Is Kevin Small the biggest player in business-book publishing?
Kevin Small isn’t your typical powerful book publishing veteran. He went to ultra-conservative Liberty University and gets excited when a Chick-fil-a opens near his office. But he does bring a certain newcomer’s fresh creative thinking to book marketing. Call it business sense, since his clients are mainly business book authors that write variations on the theme of ”thinking outside the box.”
In 2011 on Twitter, his saavy outsider’s perspective turned to incredulity when he was confronted with book publishing’s antiquated process of selling-in books to chains in a rapidly changing e-commerce marketplace. On September 1, he tweeted “Publisher just said there are 2 players in retail now (BN & Amazon) & they need 10 months to build ‘excitement’ to sell-in the book. Really?” and then a few seconds later, “Since when did Amazon need 10 months to ‘sell-in’ a book by a publisher? They buy 1,500 copies & get refilled by Ingram if they run out?????”
The man has a point.
On February 22, the Wall Street Journal published a report about how some business books are hitting the best-seller lists by hiring a marketing firm—ResultSource, Inc, led by none other than Kevin Small—to take them to the top. The article, ”The Mystery of the Book Sales Spike: How Are Some Authors Landing on Best-Seller Lists?”by Jeffrey Trachtenberg, explains that wealthy authors essentially buy the books needed to reach the bestseller mark, and pay ResultSource a marketing fee to ensure that the sales don’t count as a bulk purchase (bestseller lists often count bulk purchases as an individual sale). But the article doesn’t really explain exactly how Small works his magic:
ResultSource’s principal, Kevin Small, declined requests for an interview. On its website, the company outlines its ambitions: “‘We create campaigns that reach a specific goal, like: “On the bestsellers list,” or “100,000 copies sold.’”
Precisely how it goes about that is unclear, though, and there is discomfort among some in the publishing industry who worry that preorders are being corralled and bulk purchases are being made to appear like single sales to qualify for inclusion in best-seller lists, which normally wouldn’t count such sales.
One clue about how he pulls it off is the case of Steve Poizner’s memoir Mount Pleasant, whose suspicious meteoric rise to a number 5 position on the bestseller list was mentioned in a 2010 episode of This American Life. A subsequent Capitol Weekly article with smart investigating by Malcolm Maclachlan, connected the mysterious book mailings to “gift cards” purchased by ResultSource. In response to Maclachlan’s findings, This American Life posted a follow-up blog post on their website:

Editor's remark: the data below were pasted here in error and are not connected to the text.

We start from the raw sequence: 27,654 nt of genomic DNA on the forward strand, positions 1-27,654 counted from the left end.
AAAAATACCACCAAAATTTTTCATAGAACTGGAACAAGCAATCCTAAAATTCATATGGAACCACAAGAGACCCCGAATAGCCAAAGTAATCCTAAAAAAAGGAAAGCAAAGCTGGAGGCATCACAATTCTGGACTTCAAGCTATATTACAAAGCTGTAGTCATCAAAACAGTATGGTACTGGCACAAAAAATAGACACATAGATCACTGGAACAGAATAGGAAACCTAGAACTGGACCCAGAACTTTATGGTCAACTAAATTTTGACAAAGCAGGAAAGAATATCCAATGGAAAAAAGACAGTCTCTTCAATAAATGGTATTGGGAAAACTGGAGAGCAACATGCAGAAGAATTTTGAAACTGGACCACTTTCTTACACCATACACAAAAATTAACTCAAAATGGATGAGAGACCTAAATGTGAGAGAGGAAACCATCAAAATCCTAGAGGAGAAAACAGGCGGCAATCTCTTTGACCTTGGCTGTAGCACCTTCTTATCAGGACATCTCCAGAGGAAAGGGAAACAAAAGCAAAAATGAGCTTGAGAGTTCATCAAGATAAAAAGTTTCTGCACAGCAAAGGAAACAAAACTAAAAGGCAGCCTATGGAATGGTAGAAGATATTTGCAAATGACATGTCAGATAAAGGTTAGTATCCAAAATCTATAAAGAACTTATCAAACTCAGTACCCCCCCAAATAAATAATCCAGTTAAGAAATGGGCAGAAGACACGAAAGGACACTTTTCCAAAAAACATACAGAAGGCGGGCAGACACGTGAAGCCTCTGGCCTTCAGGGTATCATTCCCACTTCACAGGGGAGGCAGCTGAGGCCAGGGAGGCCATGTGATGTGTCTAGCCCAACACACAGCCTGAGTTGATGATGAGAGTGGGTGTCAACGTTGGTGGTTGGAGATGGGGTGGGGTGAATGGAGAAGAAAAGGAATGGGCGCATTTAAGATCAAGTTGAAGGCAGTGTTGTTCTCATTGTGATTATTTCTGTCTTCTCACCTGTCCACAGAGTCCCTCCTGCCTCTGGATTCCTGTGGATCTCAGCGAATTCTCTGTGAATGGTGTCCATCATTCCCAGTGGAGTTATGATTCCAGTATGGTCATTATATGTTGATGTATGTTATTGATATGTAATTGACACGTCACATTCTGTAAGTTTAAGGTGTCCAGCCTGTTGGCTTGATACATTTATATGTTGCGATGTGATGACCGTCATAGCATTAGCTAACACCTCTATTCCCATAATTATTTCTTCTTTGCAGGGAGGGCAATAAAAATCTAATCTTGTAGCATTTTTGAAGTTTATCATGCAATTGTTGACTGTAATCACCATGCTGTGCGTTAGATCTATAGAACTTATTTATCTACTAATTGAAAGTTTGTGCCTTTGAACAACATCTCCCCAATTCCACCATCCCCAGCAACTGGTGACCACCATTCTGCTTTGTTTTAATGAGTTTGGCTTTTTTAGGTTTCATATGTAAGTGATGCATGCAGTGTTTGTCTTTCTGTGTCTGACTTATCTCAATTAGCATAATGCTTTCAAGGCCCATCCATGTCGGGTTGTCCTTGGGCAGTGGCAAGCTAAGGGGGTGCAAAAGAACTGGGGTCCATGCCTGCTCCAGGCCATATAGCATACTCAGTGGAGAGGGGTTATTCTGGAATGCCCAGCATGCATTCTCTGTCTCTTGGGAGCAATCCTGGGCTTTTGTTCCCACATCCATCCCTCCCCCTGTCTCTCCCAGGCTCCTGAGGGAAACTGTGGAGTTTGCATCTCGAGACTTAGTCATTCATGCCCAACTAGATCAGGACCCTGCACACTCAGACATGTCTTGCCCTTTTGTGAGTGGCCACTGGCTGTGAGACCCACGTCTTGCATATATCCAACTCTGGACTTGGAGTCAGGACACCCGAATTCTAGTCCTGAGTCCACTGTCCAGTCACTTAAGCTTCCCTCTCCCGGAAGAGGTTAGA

Maclachlan reports that the gift card appears to have been purchased under a fishy name by someone affiliated with a book promotions company called ResultsSource. [sic]
The implication is that the company may have disguised a large promotional purchase of the book by using gift cards to buy copies for large numbers of individuals on a mailing list.
This is interesting because leading entities that rank book sales make an effort not to count bulk sales in their rankings. The idea is to prevent promotions companies and authors from buying a bunch of copies and forcing their book onto best-seller lists. Sales that appeared to go to individuals through a retailer like Amazon, however, would be counted. Those are the kinds of sales that determine a book’s sales figures and ranking.
In Trachtenberg’s article, examples of books from smaller presses are mentioned, including a book called Leapfrogging by Soren Kaplan, which was published by Berrett-Koehler. But it’s obvious from his client list that books published by the big six use ResultSource too. Literary Agent Christy Fletcher linked to the WSJ article on Twitter, and suggested that everyone in book publishing is aware of the practice of buying one’s way onto bestseller lists. ”The worst kept secret in publishing,” she said. “Controversial nonetheless.”
However unethical it is, it’s apparently controversial enough for Amazon to decide that they will no longer do business with ResultSource, a fact reported in the WSJ article. But Trachtenberg doesn’t mention special deals with airport booksellers or other suspicious sounding strategies like “lumpy mail,” “the seven channels of influence,” and “Authorship™ commitments” that ResultSource lists on its website.
At least one publisher has the moral outrage to justify the tawdry lengths book publishing is being forced to go in order to make a sale. Riverhead publisher Geoff Kloske tweeted the WSJ article, declaring “Haven’t been this disappointed since I learned Pistorius juiced.”
Claire Kelley is the Director of Library and Academic Marketing at Melville House.